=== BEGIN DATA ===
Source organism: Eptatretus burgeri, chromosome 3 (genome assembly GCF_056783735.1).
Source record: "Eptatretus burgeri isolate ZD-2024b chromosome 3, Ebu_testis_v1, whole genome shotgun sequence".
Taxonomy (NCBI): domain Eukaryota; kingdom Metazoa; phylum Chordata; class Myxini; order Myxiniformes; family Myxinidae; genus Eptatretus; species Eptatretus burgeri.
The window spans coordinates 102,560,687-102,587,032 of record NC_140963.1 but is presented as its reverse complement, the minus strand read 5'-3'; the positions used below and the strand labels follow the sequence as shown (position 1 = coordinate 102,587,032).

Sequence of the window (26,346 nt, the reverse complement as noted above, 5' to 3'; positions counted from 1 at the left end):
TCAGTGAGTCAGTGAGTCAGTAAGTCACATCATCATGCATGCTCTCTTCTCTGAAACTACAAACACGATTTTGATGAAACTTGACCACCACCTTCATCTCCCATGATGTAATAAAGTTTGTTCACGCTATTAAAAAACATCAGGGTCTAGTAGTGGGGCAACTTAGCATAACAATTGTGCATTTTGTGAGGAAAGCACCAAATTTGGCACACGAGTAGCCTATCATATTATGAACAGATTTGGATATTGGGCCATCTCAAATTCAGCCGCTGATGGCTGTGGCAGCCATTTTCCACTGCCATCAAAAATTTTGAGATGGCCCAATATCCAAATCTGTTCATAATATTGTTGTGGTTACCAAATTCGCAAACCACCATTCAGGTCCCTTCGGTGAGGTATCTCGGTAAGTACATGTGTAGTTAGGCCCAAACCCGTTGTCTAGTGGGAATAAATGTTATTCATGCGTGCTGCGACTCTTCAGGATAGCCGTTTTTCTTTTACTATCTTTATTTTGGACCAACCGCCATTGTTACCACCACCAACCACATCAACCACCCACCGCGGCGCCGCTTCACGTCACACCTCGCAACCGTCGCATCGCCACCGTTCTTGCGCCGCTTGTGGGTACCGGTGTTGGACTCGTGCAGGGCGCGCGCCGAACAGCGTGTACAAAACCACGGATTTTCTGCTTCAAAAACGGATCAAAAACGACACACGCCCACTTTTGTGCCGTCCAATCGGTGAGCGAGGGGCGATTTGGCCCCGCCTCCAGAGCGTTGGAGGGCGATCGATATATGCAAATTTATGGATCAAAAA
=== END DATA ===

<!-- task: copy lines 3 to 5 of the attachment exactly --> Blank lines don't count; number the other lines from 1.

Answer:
Taxonomy (NCBI): domain Eukaryota; kingdom Metazoa; phylum Chordata; class Myxini; order Myxiniformes; family Myxinidae; genus Eptatretus; species Eptatretus burgeri.
The window spans coordinates 102,560,687-102,587,032 of record NC_140963.1 but is presented as its reverse complement, the minus strand read 5'-3'; the positions used below and the strand labels follow the sequence as shown (position 1 = coordinate 102,587,032).

Sequence of the window (26,346 nt, the reverse complement as noted above, 5' to 3'; positions counted from 1 at the left end):